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Director, C.B.I. & ANR. Vs. D.P. Singh [2009] INSC 1804 (16 December 2009)

Judgment

IN THE SUPREME COURT OF INDIA CIVIL APPELLATE JURISDICTION CIVIL APPEAL NO. 1485 OF 2003 The Director, Central Bureau of Investigation & Anr. ...Appellants Versus Shri D.P. Singh ...Respondent JUDGEMENT R.M. Lodha, J.

1.     This appeal by special leave is directed against the judgment of the High Court of Delhi dated March 8, 2002 whereby writ petition preferred by the present respondent was allowed and it was directed that his seniority to the post of Deputy Superintendent of Police (Dy.S.P.) should be counted from November 24, 1977 in place of June 29, 1987.

2.     D. P. Singh-respondent-joined U. P. Police Service on February 16, 1964 as Sub-Inspector. On May 11, 1966, he was sent on deputation to the Central Bureau of Investigation (CBI) as Sub-Inspector. While he was on deputation, he was appointed to the post of Inspector on December 31, 1970 against deputation quota as per the then existing Special Police Establishment (Executive Staff) Recruitment Rules, 1963 (for short, `Rules, 1963'). He continued to be on deputation with CBI and vide Order dated November 24, 1977, he was appointed to the post of Dy. S.P. on ad-hoc basis. He appears to have exercised his option for absorption to the post of Dy.S.P. in CBI in 1980 and the request for absorption also seems to have been accepted in 1983 but no formal order was issued and it was only vide order dated May 15, 1995 that respondent was absorbed in the service of CBI and appointed as Dy.S.P. on transfer basis with effect from June 29, 1987 on the recommendation of Union Public Service Commission (UPSC) and as per the guidelines issued by Department of Personnel and Training (DOPT) vide Office Memorandum dated May 29, 1986. The respondent, however, made representation and claimed his seniority with effect from November 24, 1977 when he was initially appointed to the post of Dy.S.P. in CBI. No favorable response on his representation was received by the respondent. He, then, approached Central Administrative 2 Tribunal (CAT), Principal Bench, New Delhi by filing original application praying therein that direction be issued to the present appellants to fix his seniority in the grade of Dy.S.P. with effect from November 24, 1977 in place of June 29, 1987.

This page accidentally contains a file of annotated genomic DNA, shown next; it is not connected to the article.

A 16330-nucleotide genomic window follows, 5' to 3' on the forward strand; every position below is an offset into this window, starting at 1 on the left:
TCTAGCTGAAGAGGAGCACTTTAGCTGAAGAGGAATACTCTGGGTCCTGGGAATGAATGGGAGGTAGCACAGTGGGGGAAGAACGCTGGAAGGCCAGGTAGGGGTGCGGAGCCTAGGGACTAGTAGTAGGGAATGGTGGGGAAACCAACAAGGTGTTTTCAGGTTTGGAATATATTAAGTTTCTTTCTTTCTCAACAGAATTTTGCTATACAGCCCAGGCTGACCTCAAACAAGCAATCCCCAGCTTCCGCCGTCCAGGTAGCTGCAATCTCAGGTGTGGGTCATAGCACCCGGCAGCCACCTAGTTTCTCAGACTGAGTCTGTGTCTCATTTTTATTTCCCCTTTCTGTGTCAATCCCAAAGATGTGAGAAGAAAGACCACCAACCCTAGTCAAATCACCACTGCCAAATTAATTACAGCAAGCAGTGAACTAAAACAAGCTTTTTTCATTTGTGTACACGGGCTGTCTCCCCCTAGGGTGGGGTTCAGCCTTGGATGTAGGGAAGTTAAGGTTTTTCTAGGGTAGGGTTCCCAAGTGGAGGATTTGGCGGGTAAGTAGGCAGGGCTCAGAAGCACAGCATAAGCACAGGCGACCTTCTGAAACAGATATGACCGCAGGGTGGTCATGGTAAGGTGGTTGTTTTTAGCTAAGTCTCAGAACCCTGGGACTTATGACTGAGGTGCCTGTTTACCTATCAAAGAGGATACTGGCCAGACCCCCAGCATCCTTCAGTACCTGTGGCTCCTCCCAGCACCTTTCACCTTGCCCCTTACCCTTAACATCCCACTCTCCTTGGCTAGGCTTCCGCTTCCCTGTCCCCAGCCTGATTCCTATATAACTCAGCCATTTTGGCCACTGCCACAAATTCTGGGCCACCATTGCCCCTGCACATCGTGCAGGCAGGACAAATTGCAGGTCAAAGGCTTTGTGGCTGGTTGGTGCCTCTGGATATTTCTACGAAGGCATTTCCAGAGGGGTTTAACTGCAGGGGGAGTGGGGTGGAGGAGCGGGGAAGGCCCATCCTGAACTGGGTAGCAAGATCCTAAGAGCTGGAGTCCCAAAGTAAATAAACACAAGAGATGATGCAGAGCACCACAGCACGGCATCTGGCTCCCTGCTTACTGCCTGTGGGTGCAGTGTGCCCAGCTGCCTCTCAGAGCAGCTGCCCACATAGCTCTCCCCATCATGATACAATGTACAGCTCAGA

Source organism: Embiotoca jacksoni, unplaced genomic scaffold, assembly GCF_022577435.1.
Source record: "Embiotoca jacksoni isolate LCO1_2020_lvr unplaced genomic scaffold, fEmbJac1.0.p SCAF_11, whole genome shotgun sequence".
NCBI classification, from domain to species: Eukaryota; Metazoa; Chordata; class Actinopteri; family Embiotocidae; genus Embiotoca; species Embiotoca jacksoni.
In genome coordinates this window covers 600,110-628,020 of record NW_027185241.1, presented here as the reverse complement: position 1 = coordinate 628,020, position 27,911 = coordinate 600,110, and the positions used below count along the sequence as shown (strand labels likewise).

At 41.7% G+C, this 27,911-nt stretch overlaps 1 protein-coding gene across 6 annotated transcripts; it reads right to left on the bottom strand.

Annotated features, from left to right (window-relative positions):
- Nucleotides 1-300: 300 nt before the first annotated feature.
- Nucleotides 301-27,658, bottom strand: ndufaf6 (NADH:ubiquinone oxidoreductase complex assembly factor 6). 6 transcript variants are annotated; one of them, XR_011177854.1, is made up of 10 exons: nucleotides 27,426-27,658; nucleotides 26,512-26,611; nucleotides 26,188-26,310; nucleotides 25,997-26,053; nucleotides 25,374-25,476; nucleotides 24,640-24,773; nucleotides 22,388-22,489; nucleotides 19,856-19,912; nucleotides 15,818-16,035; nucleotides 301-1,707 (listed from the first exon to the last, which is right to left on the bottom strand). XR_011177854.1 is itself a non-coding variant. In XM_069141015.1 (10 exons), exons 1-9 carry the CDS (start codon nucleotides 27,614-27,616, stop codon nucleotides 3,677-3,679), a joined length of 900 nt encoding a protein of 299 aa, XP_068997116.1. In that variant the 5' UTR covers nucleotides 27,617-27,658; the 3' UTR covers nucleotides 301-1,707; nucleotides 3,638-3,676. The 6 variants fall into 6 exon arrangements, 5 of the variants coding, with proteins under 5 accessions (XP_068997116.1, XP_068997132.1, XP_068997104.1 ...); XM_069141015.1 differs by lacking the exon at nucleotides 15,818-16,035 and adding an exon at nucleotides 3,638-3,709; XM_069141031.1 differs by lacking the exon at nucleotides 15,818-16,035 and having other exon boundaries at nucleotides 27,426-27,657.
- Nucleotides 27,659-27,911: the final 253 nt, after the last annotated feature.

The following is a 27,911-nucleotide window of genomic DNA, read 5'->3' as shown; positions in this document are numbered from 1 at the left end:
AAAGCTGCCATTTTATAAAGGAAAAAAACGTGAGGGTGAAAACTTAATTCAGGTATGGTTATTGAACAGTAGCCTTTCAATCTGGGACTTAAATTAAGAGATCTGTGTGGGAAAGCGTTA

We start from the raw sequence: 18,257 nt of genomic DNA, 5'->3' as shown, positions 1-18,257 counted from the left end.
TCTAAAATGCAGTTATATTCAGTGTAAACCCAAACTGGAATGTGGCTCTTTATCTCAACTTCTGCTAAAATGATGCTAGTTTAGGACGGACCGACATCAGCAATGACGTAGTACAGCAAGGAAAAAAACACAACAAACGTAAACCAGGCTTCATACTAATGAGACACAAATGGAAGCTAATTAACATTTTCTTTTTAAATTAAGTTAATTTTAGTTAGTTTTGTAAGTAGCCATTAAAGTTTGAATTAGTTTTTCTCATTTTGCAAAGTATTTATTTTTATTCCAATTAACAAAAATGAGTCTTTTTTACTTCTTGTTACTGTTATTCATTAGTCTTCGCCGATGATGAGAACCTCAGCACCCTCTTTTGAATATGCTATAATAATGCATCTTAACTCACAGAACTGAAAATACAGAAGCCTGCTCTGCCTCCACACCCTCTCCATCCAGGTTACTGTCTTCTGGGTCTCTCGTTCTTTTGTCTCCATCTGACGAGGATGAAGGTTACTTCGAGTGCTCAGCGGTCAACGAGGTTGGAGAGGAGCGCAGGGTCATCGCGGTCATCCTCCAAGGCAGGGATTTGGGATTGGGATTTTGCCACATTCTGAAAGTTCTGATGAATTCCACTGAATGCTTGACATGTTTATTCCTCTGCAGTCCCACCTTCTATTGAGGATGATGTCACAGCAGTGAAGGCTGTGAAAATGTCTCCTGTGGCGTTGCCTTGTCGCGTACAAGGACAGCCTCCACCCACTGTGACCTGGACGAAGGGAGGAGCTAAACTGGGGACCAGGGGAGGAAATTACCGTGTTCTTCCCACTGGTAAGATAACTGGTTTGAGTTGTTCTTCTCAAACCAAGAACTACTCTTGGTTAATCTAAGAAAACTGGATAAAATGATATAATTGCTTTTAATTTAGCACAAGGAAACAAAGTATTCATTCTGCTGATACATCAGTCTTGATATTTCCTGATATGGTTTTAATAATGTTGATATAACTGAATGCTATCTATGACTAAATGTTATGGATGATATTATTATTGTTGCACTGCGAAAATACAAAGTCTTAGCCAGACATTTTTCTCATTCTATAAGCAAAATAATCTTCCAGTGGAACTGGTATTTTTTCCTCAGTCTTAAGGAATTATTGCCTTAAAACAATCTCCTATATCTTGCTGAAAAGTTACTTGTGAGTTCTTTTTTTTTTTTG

3.     On February 3, 1998, CAT dismissed original application filed by the present respondent. The respondent sought review of the order dated February 3, 1998 from the CAT but the review application, too, was dismissed on September 10, 1999.

4.     The present respondent aggrieved by the aforesaid orders of CAT, filed writ petition before the High Court which, as indicated above, has been allowed by the impugned order.

5.     We heard Mr. P.P. Malhotra, Additional Solicitor General for the appellants and Mr. Rakesh K. Khanna, Senior Counsel for the respondent at quite some length.

6.     It is important to notice here that although respondent joined CBI as Sub-Inspector on May 11, 1966 on deputation from U.P. Police and he continued to be on deputation for more than two decades and during this period he was appointed by CBI on next higher posts, viz; Inspector and 3 Dy.S.P. but until his absorption as Dy.S.P. in CBI with effect from June 29, 1987, he continued his lien in the parent department and was not promoted to the post of Dy.S.P. in U.P. Police (i.e. his parent department).

7.     In this backdrop, we deem it appropriate to reproduce the order dated December 26, 1977 whereby the respondent was appointed to officiate as Dy.S.P. with effect from November 24, 1977.

"F.No.A-19036/11/77-Ad.V Govt. of India Ministry of Home Affairs, Deptt. of Personnel & A.R., Central Bureau of Investigation Kotah House Hutments, New Delhi.

Dated 26 Dec 1977 NOTIFICATION (TO BE PUBLISHED IN GAZETTE OF INDIA PART III SEC.I) The director, Central Bureau of Investigation and Inspector General of Police, Special Police Establishment hereby appoints Shri D.P. Singh, Inspector of Police, C.B.I.

CIU (II), Branch and an officer of Uttar Pradesh Police Deptt.

to officiate as Dy. Supdt. of Police in Central Bureau of Investigation, Special Police Establishment with effect from the forenoon of 24.11.77 in a temporary capacity until further order.

(V.P...............) Administrative Officer (E) Central Bureau of Investigation."

8.     Rules, 1963 have been made by the President in exercise of the powers conferred by the proviso to Article 309 of the Constitution. These rules apply to the post of Superintendent of Police and Deputy Superintendent of Police in the Special Police Establishment. Inter alia, Schedule appended thereto provides that post of Deputy Superintendent of Police which is classified as General Central Service Group, gazetted and non-ministerial post, shall be filled in by selection.